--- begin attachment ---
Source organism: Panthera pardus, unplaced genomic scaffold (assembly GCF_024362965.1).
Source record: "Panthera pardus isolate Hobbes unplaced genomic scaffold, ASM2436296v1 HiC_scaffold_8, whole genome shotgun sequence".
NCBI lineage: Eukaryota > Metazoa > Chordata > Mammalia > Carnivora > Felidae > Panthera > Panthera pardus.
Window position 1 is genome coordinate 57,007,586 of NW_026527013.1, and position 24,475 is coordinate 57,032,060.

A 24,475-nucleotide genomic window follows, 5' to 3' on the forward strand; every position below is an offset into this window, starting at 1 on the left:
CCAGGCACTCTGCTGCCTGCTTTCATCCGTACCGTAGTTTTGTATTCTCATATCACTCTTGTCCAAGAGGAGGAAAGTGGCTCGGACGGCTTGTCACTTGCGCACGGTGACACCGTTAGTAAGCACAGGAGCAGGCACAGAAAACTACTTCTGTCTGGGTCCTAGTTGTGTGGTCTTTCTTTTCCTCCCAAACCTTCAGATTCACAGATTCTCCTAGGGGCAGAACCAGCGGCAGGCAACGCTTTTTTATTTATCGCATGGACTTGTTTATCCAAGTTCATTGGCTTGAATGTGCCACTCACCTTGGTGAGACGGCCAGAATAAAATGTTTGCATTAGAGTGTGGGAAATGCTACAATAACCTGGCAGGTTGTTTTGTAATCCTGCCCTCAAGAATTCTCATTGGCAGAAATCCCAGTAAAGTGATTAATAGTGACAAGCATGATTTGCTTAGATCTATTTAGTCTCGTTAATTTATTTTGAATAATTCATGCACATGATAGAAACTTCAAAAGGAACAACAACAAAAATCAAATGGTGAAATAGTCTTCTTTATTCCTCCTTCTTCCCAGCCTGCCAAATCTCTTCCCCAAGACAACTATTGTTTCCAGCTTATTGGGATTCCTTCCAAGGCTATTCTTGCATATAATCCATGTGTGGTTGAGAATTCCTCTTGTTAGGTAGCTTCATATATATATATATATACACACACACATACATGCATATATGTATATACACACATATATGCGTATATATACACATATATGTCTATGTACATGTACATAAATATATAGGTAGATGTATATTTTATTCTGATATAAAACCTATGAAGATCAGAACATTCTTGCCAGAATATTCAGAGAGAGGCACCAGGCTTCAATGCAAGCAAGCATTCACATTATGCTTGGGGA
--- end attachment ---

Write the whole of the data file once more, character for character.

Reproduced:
Source organism: Panthera pardus, unplaced genomic scaffold (assembly GCF_024362965.1).
Source record: "Panthera pardus isolate Hobbes unplaced genomic scaffold, ASM2436296v1 HiC_scaffold_8, whole genome shotgun sequence".
NCBI lineage: Eukaryota > Metazoa > Chordata > Mammalia > Carnivora > Felidae > Panthera > Panthera pardus.
Window position 1 is genome coordinate 57,007,586 of NW_026527013.1, and position 24,475 is coordinate 57,032,060.

A 24,475-nucleotide genomic window follows, 5' to 3' on the forward strand; every position below is an offset into this window, starting at 1 on the left:
CCAGGCACTCTGCTGCCTGCTTTCATCCGTACCGTAGTTTTGTATTCTCATATCACTCTTGTCCAAGAGGAGGAAAGTGGCTCGGACGGCTTGTCACTTGCGCACGGTGACACCGTTAGTAAGCACAGGAGCAGGCACAGAAAACTACTTCTGTCTGGGTCCTAGTTGTGTGGTCTTTCTTTTCCTCCCAAACCTTCAGATTCACAGATTCTCCTAGGGGCAGAACCAGCGGCAGGCAACGCTTTTTTATTTATCGCATGGACTTGTTTATCCAAGTTCATTGGCTTGAATGTGCCACTCACCTTGGTGAGACGGCCAGAATAAAATGTTTGCATTAGAGTGTGGGAAATGCTACAATAACCTGGCAGGTTGTTTTGTAATCCTGCCCTCAAGAATTCTCATTGGCAGAAATCCCAGTAAAGTGATTAATAGTGACAAGCATGATTTGCTTAGATCTATTTAGTCTCGTTAATTTATTTTGAATAATTCATGCACATGATAGAAACTTCAAAAGGAACAACAACAAAAATCAAATGGTGAAATAGTCTTCTTTATTCCTCCTTCTTCCCAGCCTGCCAAATCTCTTCCCCAAGACAACTATTGTTTCCAGCTTATTGGGATTCCTTCCAAGGCTATTCTTGCATATAATCCATGTGTGGTTGAGAATTCCTCTTGTTAGGTAGCTTCATATATATATATATATACACACACACATACATGCATATATGTATATACACACATATATGCGTATATATACACATATATGTCTATGTACATGTACATAAATATATAGGTAGATGTATATTTTATTCTGATATAAAACCTATGAAGATCAGAACATTCTTGCCAGAATATTCAGAGAGAGGCACCAGGCTTCAATGCAAGCAAGCATTCACATTATGCTTGGGGA